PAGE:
ClearHealthCosts Founder Jeanne Pinder reports that her Knight Foundation prototype project, partnering with KQED in San Francisco and KPCC public radio in Los Angeles has been “a smashing success.” The launch pages on both radio stations prompted hundreds of shares of prices for medical procedures and thousands of people searched the databases. A Journal of American Medicine editorial endorsed the idea of price transparency. The editorial called us “bold” and a supplier of “essential information,” and called for more of the same, Pinder said. NPR’s Shots blog also featured the project in a post. WWe also were cited as an unimpeachable source of neutral pricing information in a contract dispute between Stanford Health and Anthem Blue Cross,” Pinder said. CHC also got more great press in Politico, Nerdwallet, Yahoo Finance. Pinder said she hopes have some other “clone” partnerships to announce soon.
The last weekend of Feburary 2014, the LGBT Media Journalists Convening had a new face at the table. Sarah Toce, New Media Women Entrepreneur 2010 winner and founder/publisher of The Seattle Lesbian, represented her organization at the conference in Washington, DC. Her presence at the invitation-only convening shows how The Seattle Lesbian is becoming a powerful voice in the LGBT media world.
The 18 westernmost counties North Carolina had no local news radio, paper, or even website to turn to until Carolina Public Press launched. Now, the non-profit news site is reporting on stories that matter from child poverty to local elections. But Carolina Public Press is not just sharing investigations with their audience. The news outlet shares stories with public broadcasters across the state, making quality, local journalism available to more and more Carolinians. Read about what Carolina Public Press is accomplishing in the J-Lab report News Chops: Beefing up the Journalism in Local Public Broadcasting.
What do the U.S. healthcare market and the U.S.S.R have in common? According to Jeanne Pinder, both have some walls that need dedicated people to them tear down – and build something new in its place.
J-Lab, American University’s SOC and MAME programs, The National Press Club sponsored the New Media Women Entrepreneurs: Making New Ideas Happen summit. The summit featured 11 talks on how to make a start-up work. Watch the other talks on Vimeo.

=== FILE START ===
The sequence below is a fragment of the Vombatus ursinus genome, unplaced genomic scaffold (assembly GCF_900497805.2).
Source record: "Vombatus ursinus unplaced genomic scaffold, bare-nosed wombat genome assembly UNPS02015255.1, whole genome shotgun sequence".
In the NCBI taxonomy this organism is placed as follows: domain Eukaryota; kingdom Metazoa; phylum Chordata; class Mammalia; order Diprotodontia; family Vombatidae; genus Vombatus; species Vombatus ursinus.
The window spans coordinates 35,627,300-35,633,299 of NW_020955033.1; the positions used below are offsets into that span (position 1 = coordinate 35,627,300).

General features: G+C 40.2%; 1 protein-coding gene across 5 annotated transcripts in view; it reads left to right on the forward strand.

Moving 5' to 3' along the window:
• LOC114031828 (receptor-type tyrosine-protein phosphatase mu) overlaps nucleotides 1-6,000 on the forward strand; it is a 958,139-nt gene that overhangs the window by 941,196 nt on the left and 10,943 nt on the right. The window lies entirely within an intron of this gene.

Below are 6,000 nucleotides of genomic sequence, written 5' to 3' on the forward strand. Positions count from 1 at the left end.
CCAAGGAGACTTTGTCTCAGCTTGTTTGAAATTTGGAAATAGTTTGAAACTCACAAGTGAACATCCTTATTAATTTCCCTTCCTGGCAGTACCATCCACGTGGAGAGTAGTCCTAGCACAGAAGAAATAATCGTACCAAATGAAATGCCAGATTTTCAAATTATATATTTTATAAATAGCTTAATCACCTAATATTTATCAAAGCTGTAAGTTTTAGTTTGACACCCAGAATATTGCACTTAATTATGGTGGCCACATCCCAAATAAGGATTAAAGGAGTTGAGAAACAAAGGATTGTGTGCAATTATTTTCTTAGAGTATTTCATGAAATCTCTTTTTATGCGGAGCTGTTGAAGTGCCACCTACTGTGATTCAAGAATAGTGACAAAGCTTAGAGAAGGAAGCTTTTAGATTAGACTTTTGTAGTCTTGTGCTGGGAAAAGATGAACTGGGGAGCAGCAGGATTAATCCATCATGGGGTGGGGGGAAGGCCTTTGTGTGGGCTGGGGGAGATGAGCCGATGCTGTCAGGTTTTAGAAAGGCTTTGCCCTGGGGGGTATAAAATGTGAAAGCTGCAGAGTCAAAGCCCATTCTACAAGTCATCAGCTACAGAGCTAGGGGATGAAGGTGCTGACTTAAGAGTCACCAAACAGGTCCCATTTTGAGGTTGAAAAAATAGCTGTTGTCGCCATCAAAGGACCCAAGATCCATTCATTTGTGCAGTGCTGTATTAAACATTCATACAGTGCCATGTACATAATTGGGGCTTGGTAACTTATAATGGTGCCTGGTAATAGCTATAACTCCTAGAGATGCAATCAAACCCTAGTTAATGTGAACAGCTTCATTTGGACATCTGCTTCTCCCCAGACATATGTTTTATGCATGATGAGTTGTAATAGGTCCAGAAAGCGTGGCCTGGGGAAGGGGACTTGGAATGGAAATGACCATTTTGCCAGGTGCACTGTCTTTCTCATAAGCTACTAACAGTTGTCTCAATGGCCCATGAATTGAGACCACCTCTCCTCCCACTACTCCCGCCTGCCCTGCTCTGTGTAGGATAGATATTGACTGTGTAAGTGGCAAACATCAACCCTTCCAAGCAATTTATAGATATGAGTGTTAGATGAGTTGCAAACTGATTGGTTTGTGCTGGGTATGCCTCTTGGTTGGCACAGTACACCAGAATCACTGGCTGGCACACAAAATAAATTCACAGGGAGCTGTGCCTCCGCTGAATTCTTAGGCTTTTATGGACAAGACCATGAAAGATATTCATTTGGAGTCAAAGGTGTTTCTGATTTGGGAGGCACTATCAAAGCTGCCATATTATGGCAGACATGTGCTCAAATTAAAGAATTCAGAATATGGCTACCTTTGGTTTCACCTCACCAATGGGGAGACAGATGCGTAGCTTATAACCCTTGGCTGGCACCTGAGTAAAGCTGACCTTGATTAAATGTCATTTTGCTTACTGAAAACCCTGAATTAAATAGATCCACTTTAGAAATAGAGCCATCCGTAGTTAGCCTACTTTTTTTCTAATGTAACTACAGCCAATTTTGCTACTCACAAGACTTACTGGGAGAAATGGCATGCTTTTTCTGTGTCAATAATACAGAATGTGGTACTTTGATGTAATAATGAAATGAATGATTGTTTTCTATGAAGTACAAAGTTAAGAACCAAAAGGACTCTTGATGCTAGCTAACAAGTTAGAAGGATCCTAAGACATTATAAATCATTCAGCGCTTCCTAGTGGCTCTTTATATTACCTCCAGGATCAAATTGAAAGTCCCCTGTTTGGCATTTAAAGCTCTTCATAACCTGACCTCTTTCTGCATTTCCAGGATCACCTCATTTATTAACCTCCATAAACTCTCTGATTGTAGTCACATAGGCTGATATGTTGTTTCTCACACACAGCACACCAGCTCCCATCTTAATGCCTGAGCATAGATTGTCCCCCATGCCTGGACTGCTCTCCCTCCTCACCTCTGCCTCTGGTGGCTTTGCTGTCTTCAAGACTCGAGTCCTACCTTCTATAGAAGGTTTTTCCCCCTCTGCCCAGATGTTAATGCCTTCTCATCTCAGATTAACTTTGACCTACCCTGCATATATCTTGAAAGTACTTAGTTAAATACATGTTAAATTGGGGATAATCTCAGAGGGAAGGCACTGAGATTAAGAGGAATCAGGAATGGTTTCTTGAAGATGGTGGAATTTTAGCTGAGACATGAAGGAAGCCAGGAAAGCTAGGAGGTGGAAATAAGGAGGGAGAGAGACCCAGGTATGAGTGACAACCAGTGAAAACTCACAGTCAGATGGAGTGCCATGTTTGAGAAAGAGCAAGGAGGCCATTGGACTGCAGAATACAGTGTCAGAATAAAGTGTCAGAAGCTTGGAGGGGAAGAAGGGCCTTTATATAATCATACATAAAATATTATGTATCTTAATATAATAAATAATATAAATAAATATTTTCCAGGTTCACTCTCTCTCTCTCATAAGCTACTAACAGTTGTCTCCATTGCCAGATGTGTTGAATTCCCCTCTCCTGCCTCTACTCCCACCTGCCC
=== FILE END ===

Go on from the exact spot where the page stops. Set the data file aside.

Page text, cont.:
Jeanne Pinder told us what she has learned from ClearHealthCosts and other experiences about how media start ups can make money.
Symbolia founder and new NMWE advisory board member Erin Polgreen talks about successful guerilla marketing for her venture into comics journalism.
The next issue of Symbolia, the comics journalism magazine, is looking to tell all. This issue will focus on thoughtful, revealing, and sometimes humorous first-person memoirs.
We’re looking for stories of fundamental change, rites of passage, and personal transformation. Think secret lives, travels, survival, adventure, perseverance, and coming to know oneself. This issue will build on a strong tradition of autobiographical comics and zines.
We hope to push the boundaries for interactive content in this issue and look forward to pitches with intriguing ideas for sounds, animation, and other elements that will enhance the story. We’re looking for writers, artists, and journalists with experience crafting interactive content. We will pay special attention to pitches for global stories. Note that all work will be fact-checked and will need to be well-documented. Symbolia pays creators for their work.
The deadline to submit a pitch for this issue is FRIDAY, AUGUST 9.
Learn more here:
And here’s a direct link to the pitch form: http://bit.ly/17NLApb
Symbolia has made it through its first six months! In the last month, we’ve released our second issue, debuted a collaboration with PopSci and Tumblr, launched on Kindle Fire, and are moving towards with a fully-built out Android app to follow in June.
We currently have just under 850 subscribers across iPad and PDF, and over 6,500 people have downloaded our free issue. While subscriptions have slowed down a bit, we are still making great progress towards our year-end goal of 3,000 subscribers. Note: Symbolia becomes sustainable at 3,000 subscribers, but will break even at around 1,500.
Symbolia has allowed me to completely rebrand myself and my expertise in under a year. We are supported by a community of leaders in the journalism, literary, and tech worlds. I’m so proud to be leading such a creative and exciting project.
Symbolia is an internationally renowned publication, and it has brought me opportunities to speak and collaborate with organizations from around the world. My 2013 speaking engagements include an upcoming conference on journalism and storytelling in Sydney, Australia, the Power of Narrative Conference at BU, and Cusp Conference in Chicago.
Symbolia itself continues to net great reviews and feedback from our community. We’ve been covered in Forbes, FastCo, and the Columbia Journalism Review. For a list of most of the 100+ stories on Symbolia, visit bit.ly/192c6vX.
In terms of audience development, we’re aces. Over 6,300 people have used our free preview issue, and we’re holding steady at an average 12.4% conversion rate as a result — that’s the percentage of users who purchase a subscription after downloading the free edition. The average conversion rate for digital and tablet publications, as peer organizations have described to me in conversation, is about 5%.
Other metrics include:
As part of an expansion strategy, the comics journalism venture Symbolia is now available on the Kindle Fire e-reader.